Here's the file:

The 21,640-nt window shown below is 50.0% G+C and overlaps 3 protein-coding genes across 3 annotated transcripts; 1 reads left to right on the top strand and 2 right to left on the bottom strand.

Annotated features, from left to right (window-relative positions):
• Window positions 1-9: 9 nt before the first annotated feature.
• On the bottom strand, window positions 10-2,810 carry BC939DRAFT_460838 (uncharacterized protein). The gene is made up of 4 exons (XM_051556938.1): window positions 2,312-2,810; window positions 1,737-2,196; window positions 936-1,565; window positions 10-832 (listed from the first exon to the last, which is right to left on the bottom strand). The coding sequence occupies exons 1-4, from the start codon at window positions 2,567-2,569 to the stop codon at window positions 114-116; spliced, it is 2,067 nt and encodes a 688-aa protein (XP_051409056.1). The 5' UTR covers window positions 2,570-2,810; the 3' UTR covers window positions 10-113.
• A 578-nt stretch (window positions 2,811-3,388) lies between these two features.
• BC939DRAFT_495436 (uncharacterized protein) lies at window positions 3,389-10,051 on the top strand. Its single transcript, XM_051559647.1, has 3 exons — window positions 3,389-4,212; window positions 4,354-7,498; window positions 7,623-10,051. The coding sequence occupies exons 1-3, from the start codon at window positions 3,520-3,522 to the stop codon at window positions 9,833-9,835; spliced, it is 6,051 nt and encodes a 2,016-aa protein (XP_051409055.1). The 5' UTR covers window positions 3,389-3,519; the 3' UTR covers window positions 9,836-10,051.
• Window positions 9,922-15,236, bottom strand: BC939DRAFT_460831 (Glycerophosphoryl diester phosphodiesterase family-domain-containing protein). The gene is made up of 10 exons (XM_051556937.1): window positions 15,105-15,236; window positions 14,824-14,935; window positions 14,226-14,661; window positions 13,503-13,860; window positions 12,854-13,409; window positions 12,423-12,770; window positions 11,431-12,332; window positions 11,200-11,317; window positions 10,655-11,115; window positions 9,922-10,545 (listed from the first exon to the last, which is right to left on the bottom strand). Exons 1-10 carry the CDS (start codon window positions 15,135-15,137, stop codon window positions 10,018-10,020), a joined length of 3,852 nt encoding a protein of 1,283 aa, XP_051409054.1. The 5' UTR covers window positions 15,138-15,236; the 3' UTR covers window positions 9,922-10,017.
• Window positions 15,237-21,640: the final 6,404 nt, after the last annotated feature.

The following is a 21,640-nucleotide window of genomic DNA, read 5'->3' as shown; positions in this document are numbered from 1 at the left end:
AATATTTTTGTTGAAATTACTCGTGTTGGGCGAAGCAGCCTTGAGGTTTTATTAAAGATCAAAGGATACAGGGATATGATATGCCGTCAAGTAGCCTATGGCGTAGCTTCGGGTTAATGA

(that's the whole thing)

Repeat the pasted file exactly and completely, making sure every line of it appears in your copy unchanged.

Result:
The 21,640-nt window shown below is 50.0% G+C and overlaps 3 protein-coding genes across 3 annotated transcripts; 1 reads left to right on the top strand and 2 right to left on the bottom strand.

Annotated features, from left to right (window-relative positions):
• Window positions 1-9: 9 nt before the first annotated feature.
• On the bottom strand, window positions 10-2,810 carry BC939DRAFT_460838 (uncharacterized protein). The gene is made up of 4 exons (XM_051556938.1): window positions 2,312-2,810; window positions 1,737-2,196; window positions 936-1,565; window positions 10-832 (listed from the first exon to the last, which is right to left on the bottom strand). The coding sequence occupies exons 1-4, from the start codon at window positions 2,567-2,569 to the stop codon at window positions 114-116; spliced, it is 2,067 nt and encodes a 688-aa protein (XP_051409056.1). The 5' UTR covers window positions 2,570-2,810; the 3' UTR covers window positions 10-113.
• A 578-nt stretch (window positions 2,811-3,388) lies between these two features.
• BC939DRAFT_495436 (uncharacterized protein) lies at window positions 3,389-10,051 on the top strand. Its single transcript, XM_051559647.1, has 3 exons — window positions 3,389-4,212; window positions 4,354-7,498; window positions 7,623-10,051. The coding sequence occupies exons 1-3, from the start codon at window positions 3,520-3,522 to the stop codon at window positions 9,833-9,835; spliced, it is 6,051 nt and encodes a 2,016-aa protein (XP_051409055.1). The 5' UTR covers window positions 3,389-3,519; the 3' UTR covers window positions 9,836-10,051.
• Window positions 9,922-15,236, bottom strand: BC939DRAFT_460831 (Glycerophosphoryl diester phosphodiesterase family-domain-containing protein). The gene is made up of 10 exons (XM_051556937.1): window positions 15,105-15,236; window positions 14,824-14,935; window positions 14,226-14,661; window positions 13,503-13,860; window positions 12,854-13,409; window positions 12,423-12,770; window positions 11,431-12,332; window positions 11,200-11,317; window positions 10,655-11,115; window positions 9,922-10,545 (listed from the first exon to the last, which is right to left on the bottom strand). Exons 1-10 carry the CDS (start codon window positions 15,135-15,137, stop codon window positions 10,018-10,020), a joined length of 3,852 nt encoding a protein of 1,283 aa, XP_051409054.1. The 5' UTR covers window positions 15,138-15,236; the 3' UTR covers window positions 9,922-10,017.
• Window positions 15,237-21,640: the final 6,404 nt, after the last annotated feature.

The following is a 21,640-nucleotide window of genomic DNA, read 5'->3' as shown; positions in this document are numbered from 1 at the left end:
AATATTTTTGTTGAAATTACTCGTGTTGGGCGAAGCAGCCTTGAGGTTTTATTAAAGATCAAAGGATACAGGGATATGATATGCCGTCAAGTAGCCTATGGCGTAGCTTCGGGTTAATGA